It’s worth noting that the final three books are being helmed by the same director David Yates. The first quartet detail different attempts by Lord Voldemort to rise again, with him finally achieving a return to flesh and power at the end of The Goblet of Fire. The last novels however are a lot more closely linked and it is fitting that Warners have elected to keep the same pair of hands on the reins.
And it’s also worth remembering that the final book is set to be released in two parts – effectively as two films. Now firstly this decision for the final adaption gives Yates considerably more room to maneuver. But also this change in format will no doubt involve changes in both structure and pace to the final part of the saga.
With The Order of The Phoenix, Rowling herself gave Yates and co carte blanch to change the book as they saw fit in order to make the story work as a cinema experience. So perhaps we should be viewing these final four films more as a story in four parts rather than stand alone installments. And if you consider The Half Blood Prince as the middle section in a complete narrative, a lot of the editorial decisions make a lot more sense. For example, the first chapter of the Yates quartet, The Order of the Phoenix completely sets up Voldemort’s reign of terror and hence there is no need to reiterate it in The Half Blood Prince any more than it does.
And Yates certainly has his eye on the bigger picture. One set piece that was cut from The Half Blood Prince was the battle with the Death Eaters after the death of Dumbledore, partly due to concerns over lessening the emotional climax of the film but also to avoid overlap with similar scenes in The Deathly Hallows. Also Yates has said that some things cut from Half Blood Prince and Order of the Phoenix will be reworked into The Deathly Hallows.
A major change in Half Blood Prince that has caused a good deal of consternation is the destructions of the Weasley's home the Burrow. On one hand this scene has attracted the fans ire as a good chink of the final book is set there, and on the other critics have questioned why this important event for the characters isn't subsequently referenced in the film. Now I suspect that the Burrows scenes in The Deathly Hallows will be relocated to Sirius Black's house at Grimauld Place and incorporate the crucial scenes from The Order of the Phoenix involving Kreacher and the mysterious RAB whihc were omitted from the movie version. I'm guess the thinking is that these scenes would be better placed in the last two films for the general cinema goers grasp of the series' plot.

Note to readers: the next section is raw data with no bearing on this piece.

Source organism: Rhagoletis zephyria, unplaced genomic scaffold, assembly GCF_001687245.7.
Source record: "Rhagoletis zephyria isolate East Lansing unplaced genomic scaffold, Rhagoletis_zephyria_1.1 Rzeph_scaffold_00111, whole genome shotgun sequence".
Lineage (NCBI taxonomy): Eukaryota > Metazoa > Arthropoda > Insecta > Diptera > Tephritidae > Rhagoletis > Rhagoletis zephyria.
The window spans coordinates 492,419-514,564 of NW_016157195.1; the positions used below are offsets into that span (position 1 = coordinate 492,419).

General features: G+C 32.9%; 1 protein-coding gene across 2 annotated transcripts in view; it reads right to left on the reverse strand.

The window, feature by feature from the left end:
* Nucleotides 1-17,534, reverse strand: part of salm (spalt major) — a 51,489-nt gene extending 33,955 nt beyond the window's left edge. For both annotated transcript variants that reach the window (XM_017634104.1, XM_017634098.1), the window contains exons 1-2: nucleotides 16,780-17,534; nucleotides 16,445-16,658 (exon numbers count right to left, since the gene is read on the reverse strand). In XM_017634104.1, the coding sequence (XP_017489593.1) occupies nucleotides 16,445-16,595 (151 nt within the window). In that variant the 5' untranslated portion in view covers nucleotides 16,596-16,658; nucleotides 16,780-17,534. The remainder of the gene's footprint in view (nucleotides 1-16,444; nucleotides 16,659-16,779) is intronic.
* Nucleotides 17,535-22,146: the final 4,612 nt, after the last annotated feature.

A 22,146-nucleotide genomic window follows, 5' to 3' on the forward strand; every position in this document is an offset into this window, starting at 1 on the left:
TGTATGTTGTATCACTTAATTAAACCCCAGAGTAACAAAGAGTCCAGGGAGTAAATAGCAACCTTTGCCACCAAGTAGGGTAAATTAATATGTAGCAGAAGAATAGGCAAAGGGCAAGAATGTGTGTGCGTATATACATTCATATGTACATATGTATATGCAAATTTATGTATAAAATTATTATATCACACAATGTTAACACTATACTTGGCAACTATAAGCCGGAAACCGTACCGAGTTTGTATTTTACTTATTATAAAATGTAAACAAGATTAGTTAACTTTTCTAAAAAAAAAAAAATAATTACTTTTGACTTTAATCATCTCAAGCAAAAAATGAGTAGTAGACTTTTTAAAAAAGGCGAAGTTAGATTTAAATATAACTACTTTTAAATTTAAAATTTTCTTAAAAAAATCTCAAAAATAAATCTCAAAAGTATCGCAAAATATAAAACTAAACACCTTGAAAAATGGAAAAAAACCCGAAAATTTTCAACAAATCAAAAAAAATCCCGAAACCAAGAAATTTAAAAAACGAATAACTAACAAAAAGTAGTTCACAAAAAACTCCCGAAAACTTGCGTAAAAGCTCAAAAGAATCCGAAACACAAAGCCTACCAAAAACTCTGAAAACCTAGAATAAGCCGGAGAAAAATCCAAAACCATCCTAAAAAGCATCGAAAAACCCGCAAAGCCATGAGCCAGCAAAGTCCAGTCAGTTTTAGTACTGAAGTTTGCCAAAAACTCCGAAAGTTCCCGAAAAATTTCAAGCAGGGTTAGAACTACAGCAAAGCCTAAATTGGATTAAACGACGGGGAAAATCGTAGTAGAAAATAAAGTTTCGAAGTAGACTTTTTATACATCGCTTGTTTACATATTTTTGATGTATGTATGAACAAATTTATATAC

Of course this all could be just a load of flapping bat bogeys and we won’t know either way until the final films appear. But certainly it will be interesting to watch this first brace of Yates Potters back to back with this angle in mind when The Half Blood Prince appears on disc later in the year. As a single film, The Half Blood Prince is a little off kilter in its pacing, but I think it will work better when viewed as a middle section of the final quartet.
However until the release of The Deathly Hallows, what we have here is essentially more of the same. If you like the franchise you’ll find plenty to like, and if you don’t you’ll still be mystified by what all the fuss is about. As will its fellow films, the main problems are what isn’t on screen rather than what is. But as this is true of all the films, and I gerenally still feel that the cinema versions omit far too many of the book's important details. But in the end you just have to accept it as a given. In the words of Harry himself – “well after all these years I just kind of go with it”.
Despite the humour and romance that fills a good portion of the running time, the film does turn impressively dark and moody. Towards the end, when the macabre Inferi suddenly rose from the lake, the two rows of school kids in front of me all jumped a foot in the air simultaneously.
Some reviewers have questioned how well all the character stuff will play to younger audiences. Well I can report that at my showing, the children were amazingly well behaved throughout the film and didn’t seem to get bored or fidgety through the romance subplots at all. They even ate their popcorn quietly! The film nicely balances the emotions and teenage hormones with humour, which the kids really seemed to enjoy. And the lighter first half set-ups pay off in the moodier and more menacing last act rather well.
Personally, I enjoyed it a good deal more than its predecessor, though bearing the above in mind I will be reassessing The Order of the Phoenix soon. Missing material concerns aside, I think it is one of the better entries in the series and I’m now certainly a whole lot more excited about the next two films. Quite possibly Yates is gearing up to deliver two final adaptations which will be the crown jewels of the film series.
One final question though, considering the constraints of acceptable cinema running times and the popularity of extended cuts on disc, why hasn’t Warners considered the option of longer versions for the home market?
JIM MOON, 16th July 2009